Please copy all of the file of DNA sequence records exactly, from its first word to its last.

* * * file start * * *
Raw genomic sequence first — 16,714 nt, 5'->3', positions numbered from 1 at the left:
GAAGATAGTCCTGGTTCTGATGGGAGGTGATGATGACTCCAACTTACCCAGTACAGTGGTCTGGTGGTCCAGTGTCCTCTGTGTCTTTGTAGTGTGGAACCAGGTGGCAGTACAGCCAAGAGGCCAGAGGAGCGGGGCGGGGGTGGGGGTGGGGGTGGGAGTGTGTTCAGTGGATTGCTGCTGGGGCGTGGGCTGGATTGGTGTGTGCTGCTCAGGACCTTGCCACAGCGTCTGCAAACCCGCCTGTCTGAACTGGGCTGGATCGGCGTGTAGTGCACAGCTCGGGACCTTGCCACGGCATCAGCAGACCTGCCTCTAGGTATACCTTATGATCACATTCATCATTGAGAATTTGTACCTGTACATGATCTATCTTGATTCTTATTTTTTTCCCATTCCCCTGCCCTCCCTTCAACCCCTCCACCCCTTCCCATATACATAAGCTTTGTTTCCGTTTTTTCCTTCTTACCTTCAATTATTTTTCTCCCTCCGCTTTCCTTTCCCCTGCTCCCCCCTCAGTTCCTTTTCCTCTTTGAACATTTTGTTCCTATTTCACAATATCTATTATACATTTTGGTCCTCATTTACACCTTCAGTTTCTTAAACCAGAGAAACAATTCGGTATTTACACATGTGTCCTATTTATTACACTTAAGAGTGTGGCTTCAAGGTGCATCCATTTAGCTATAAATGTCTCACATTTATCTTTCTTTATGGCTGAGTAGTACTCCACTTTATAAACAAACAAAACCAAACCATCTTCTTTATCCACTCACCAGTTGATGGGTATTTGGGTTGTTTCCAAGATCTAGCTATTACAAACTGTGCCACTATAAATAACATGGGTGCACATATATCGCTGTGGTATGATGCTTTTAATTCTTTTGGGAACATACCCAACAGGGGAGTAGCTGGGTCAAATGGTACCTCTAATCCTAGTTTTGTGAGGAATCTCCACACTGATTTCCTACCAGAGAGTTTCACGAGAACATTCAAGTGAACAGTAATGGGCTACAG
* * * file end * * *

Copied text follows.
Raw genomic sequence first — 16,714 nt, 5'->3', positions numbered from 1 at the left:
GAAGATAGTCCTGGTTCTGATGGGAGGTGATGATGACTCCAACTTACCCAGTACAGTGGTCTGGTGGTCCAGTGTCCTCTGTGTCTTTGTAGTGTGGAACCAGGTGGCAGTACAGCCAAGAGGCCAGAGGAGCGGGGCGGGGGTGGGGGTGGGGGTGGGAGTGTGTTCAGTGGATTGCTGCTGGGGCGTGGGCTGGATTGGTGTGTGCTGCTCAGGACCTTGCCACAGCGTCTGCAAACCCGCCTGTCTGAACTGGGCTGGATCGGCGTGTAGTGCACAGCTCGGGACCTTGCCACGGCATCAGCAGACCTGCCTCTAGGTATACCTTATGATCACATTCATCATTGAGAATTTGTACCTGTACATGATCTATCTTGATTCTTATTTTTTTCCCATTCCCCTGCCCTCCCTTCAACCCCTCCACCCCTTCCCATATACATAAGCTTTGTTTCCGTTTTTTCCTTCTTACCTTCAATTATTTTTCTCCCTCCGCTTTCCTTTCCCCTGCTCCCCCCTCAGTTCCTTTTCCTCTTTGAACATTTTGTTCCTATTTCACAATATCTATTATACATTTTGGTCCTCATTTACACCTTCAGTTTCTTAAACCAGAGAAACAATTCGGTATTTACACATGTGTCCTATTTATTACACTTAAGAGTGTGGCTTCAAGGTGCATCCATTTAGCTATAAATGTCTCACATTTATCTTTCTTTATGGCTGAGTAGTACTCCACTTTATAAACAAACAAAACCAAACCATCTTCTTTATCCACTCACCAGTTGATGGGTATTTGGGTTGTTTCCAAGATCTAGCTATTACAAACTGTGCCACTATAAATAACATGGGTGCACATATATCGCTGTGGTATGATGCTTTTAATTCTTTTGGGAACATACCCAACAGGGGAGTAGCTGGGTCAAATGGTACCTCTAATCCTAGTTTTGTGAGGAATCTCCACACTGATTTCCTACCAGAGAGTTTCACGAGAACATTCAAGTGAACAGTAATGGGCTACAG